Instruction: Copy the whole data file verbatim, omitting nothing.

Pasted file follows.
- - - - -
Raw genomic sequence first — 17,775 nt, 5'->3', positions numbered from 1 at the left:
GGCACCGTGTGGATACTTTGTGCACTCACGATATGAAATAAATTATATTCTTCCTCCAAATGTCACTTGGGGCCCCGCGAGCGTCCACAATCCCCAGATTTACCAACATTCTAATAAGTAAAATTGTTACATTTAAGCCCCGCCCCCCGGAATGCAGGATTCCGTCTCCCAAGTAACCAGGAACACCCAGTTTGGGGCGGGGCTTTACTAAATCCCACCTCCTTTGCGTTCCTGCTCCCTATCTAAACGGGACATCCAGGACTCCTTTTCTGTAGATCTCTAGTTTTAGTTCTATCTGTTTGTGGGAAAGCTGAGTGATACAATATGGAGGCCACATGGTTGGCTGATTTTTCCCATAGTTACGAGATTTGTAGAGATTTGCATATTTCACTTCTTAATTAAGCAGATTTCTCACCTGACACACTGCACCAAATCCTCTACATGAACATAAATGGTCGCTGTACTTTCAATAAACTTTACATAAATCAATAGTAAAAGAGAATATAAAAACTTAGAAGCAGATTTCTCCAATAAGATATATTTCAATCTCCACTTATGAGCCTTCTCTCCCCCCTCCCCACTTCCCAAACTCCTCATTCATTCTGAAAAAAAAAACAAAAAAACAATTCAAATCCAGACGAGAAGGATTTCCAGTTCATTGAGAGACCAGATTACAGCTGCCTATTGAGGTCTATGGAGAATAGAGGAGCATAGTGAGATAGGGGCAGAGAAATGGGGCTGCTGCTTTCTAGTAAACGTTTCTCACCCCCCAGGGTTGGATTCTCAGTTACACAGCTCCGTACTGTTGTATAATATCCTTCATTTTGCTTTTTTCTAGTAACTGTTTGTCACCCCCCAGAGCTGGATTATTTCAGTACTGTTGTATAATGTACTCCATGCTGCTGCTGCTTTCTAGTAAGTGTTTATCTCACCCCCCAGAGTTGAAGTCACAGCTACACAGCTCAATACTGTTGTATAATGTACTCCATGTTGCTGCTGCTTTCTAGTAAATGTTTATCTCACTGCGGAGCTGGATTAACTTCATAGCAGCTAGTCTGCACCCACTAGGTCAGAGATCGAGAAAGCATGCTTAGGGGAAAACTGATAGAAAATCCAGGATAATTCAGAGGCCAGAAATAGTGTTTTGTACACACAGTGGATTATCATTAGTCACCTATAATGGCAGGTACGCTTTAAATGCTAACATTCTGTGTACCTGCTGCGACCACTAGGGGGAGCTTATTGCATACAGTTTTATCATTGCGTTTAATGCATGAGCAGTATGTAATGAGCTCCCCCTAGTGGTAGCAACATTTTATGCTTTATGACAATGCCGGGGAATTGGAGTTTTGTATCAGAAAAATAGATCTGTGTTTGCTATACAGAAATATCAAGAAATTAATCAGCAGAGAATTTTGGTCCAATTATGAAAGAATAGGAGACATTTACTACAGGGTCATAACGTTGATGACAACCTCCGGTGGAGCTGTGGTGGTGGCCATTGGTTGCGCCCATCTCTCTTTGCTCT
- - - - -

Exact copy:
Raw genomic sequence first — 17,775 nt, 5'->3', positions numbered from 1 at the left:
GGCACCGTGTGGATACTTTGTGCACTCACGATATGAAATAAATTATATTCTTCCTCCAAATGTCACTTGGGGCCCCGCGAGCGTCCACAATCCCCAGATTTACCAACATTCTAATAAGTAAAATTGTTACATTTAAGCCCCGCCCCCCGGAATGCAGGATTCCGTCTCCCAAGTAACCAGGAACACCCAGTTTGGGGCGGGGCTTTACTAAATCCCACCTCCTTTGCGTTCCTGCTCCCTATCTAAACGGGACATCCAGGACTCCTTTTCTGTAGATCTCTAGTTTTAGTTCTATCTGTTTGTGGGAAAGCTGAGTGATACAATATGGAGGCCACATGGTTGGCTGATTTTTCCCATAGTTACGAGATTTGTAGAGATTTGCATATTTCACTTCTTAATTAAGCAGATTTCTCACCTGACACACTGCACCAAATCCTCTACATGAACATAAATGGTCGCTGTACTTTCAATAAACTTTACATAAATCAATAGTAAAAGAGAATATAAAAACTTAGAAGCAGATTTCTCCAATAAGATATATTTCAATCTCCACTTATGAGCCTTCTCTCCCCCCTCCCCACTTCCCAAACTCCTCATTCATTCTGAAAAAAAAAACAAAAAAACAATTCAAATCCAGACGAGAAGGATTTCCAGTTCATTGAGAGACCAGATTACAGCTGCCTATTGAGGTCTATGGAGAATAGAGGAGCATAGTGAGATAGGGGCAGAGAAATGGGGCTGCTGCTTTCTAGTAAACGTTTCTCACCCCCCAGGGTTGGATTCTCAGTTACACAGCTCCGTACTGTTGTATAATATCCTTCATTTTGCTTTTTTCTAGTAACTGTTTGTCACCCCCCAGAGCTGGATTATTTCAGTACTGTTGTATAATGTACTCCATGCTGCTGCTGCTTTCTAGTAAGTGTTTATCTCACCCCCCAGAGTTGAAGTCACAGCTACACAGCTCAATACTGTTGTATAATGTACTCCATGTTGCTGCTGCTTTCTAGTAAATGTTTATCTCACTGCGGAGCTGGATTAACTTCATAGCAGCTAGTCTGCACCCACTAGGTCAGAGATCGAGAAAGCATGCTTAGGGGAAAACTGATAGAAAATCCAGGATAATTCAGAGGCCAGAAATAGTGTTTTGTACACACAGTGGATTATCATTAGTCACCTATAATGGCAGGTACGCTTTAAATGCTAACATTCTGTGTACCTGCTGCGACCACTAGGGGGAGCTTATTGCATACAGTTTTATCATTGCGTTTAATGCATGAGCAGTATGTAATGAGCTCCCCCTAGTGGTAGCAACATTTTATGCTTTATGACAATGCCGGGGAATTGGAGTTTTGTATCAGAAAAATAGATCTGTGTTTGCTATACAGAAATATCAAGAAATTAATCAGCAGAGAATTTTGGTCCAATTATGAAAGAATAGGAGACATTTACTACAGGGTCATAACGTTGATGACAACCTCCGGTGGAGCTGTGGTGGTGGCCATTGGTTGCGCCCATCTCTCTTTGCTCT